Visitors can watch short, fictional films that demonstrate how troubled partners react in unsafe ways and initiate discussions with community groups, friends, or family members.

“We are incredibly innovative and always find new ways to meet our audience’s needs as we care deeply about saving and changing lives,” Melanie said. “No matter your job title or how many years of experience you have, your voice is valued, and you are encouraged to share your perspective on how we can do better.”

Workshops Introduce Signs of Unhealthy Relationships

As part of the One Love educational workshops, the foundation offers 10 things to look for in relationships to determine if they’re healthy.

Its 10 signs of a healthy relationship can help anyone ensure they are working to be a better partner. Healthy relationships begin and progress at a comfortable pace for both parties. People should be able to trust their partner without any tests to prove loyalty, and they should be honest and candid without fearing how their partner will respond.

Healthy relationships give individuals a feeling of space to pursue passions independently from the other person. They should also feel respected for their beliefs, opinions, and boundaries, and their partner should be caring, empathetic, and kind.

Both partners should take responsibility for their actions and words, and have open and respectful disagreements without belittling or yelling. In short, it should be fun to spend time together, and both individuals should feel like they can be themselves.

Of course, it’s also important to understand what an unhealthy relationship looks like. Individuals may notice extreme intensity in their partner’s feelings and behaviors, with a strong desire to be together constantly. Partners can become possessive, jealous, and controlling.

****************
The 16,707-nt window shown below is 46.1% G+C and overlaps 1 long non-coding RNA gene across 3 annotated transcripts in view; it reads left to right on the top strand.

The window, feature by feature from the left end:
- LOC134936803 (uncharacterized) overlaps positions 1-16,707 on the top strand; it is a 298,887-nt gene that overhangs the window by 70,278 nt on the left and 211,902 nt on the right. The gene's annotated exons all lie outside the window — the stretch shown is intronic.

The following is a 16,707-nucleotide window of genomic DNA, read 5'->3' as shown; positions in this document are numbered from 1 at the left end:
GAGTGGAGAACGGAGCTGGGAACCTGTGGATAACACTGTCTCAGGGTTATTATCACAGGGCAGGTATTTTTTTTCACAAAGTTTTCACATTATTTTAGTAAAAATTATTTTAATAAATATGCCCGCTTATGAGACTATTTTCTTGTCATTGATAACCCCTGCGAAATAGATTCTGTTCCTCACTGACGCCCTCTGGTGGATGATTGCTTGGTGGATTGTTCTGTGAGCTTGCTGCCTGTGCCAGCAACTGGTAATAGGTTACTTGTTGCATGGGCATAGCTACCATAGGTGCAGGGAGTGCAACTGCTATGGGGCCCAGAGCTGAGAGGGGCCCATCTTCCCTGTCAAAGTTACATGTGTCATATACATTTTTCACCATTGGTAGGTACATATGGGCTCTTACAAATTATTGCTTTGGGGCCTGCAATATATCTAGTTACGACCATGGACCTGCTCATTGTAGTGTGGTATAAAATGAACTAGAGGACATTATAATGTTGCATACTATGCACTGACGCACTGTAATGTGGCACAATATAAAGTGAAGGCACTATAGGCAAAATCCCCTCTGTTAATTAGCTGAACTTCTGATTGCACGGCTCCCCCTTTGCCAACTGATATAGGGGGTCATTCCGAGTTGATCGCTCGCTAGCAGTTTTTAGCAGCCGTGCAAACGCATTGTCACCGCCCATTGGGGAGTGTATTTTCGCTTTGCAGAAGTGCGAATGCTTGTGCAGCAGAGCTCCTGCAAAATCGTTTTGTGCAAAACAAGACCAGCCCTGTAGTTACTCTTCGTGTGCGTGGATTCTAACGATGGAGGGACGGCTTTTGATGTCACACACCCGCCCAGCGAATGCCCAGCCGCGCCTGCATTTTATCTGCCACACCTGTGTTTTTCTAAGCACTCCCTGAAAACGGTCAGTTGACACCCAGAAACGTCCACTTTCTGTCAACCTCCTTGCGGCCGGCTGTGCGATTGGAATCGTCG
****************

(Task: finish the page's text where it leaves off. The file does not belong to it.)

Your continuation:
Screenshot of One Love unhealthy relationship signs

One Love shows how to identify the signs of an unhealthy relationship.

In unhealthy relationships, people may feel isolated from their friends and family. That may make them feel dependent on their partner. Unhealthy partners may start to sabotage significant others by spoiling their reputation, achievements, or success.

Unhealthy relationships often experience wild ups and downs, and one partner may have strong, volatile reactions. They may shift responsibility for bad behavior to alcohol, mental health issues, or past experiences.

One Love aims to help everyone learn those signs and identify unhealthy relationships early on. That can mean the difference between escaping a bad situation and suffering repeated abuse.

One Love Foundation Aims to Save Relationships and Lives

Melanie said that many people have reached out over the years to say that One Love has helped them — and even saved their lives.

“We often hear ‘I wish I had this language to identify unhealthy relationships sooner,'” she said. “We hear of young people every day who were able to identify that they were in an unhealthy relationship after seeing the signs in a workshop and were able to get out before it became abusive.”

It can be challenging to navigate romantic relationships since most people don’t learn what to expect. Most of the education surrounding love comes from popular songs and movies, but love is much more than a feeling, said Melanie.

“It’s a skill that takes continuous practice, and One Love gives everyone the tools they need to build healthier relationships,” she said.

If someone thinks they may be involved in an abusive relationship, One Love also provides skills and tools they need to get help.

Preventing abuse begins by teaching the fundamental steps to build and maintain healthy relationships. One Love videos and educational tools are available online through virtual events, workshops, and the new One Love Education Center. It’s free to sign up, learn, and share knowledge with others.

A shared experience may save someone’s life.

“We’re continually working to meet people where they are in their lives to ensure they’re getting the tools and resources they need to identify abuse,” Melanie said. “This is something that affects us all.”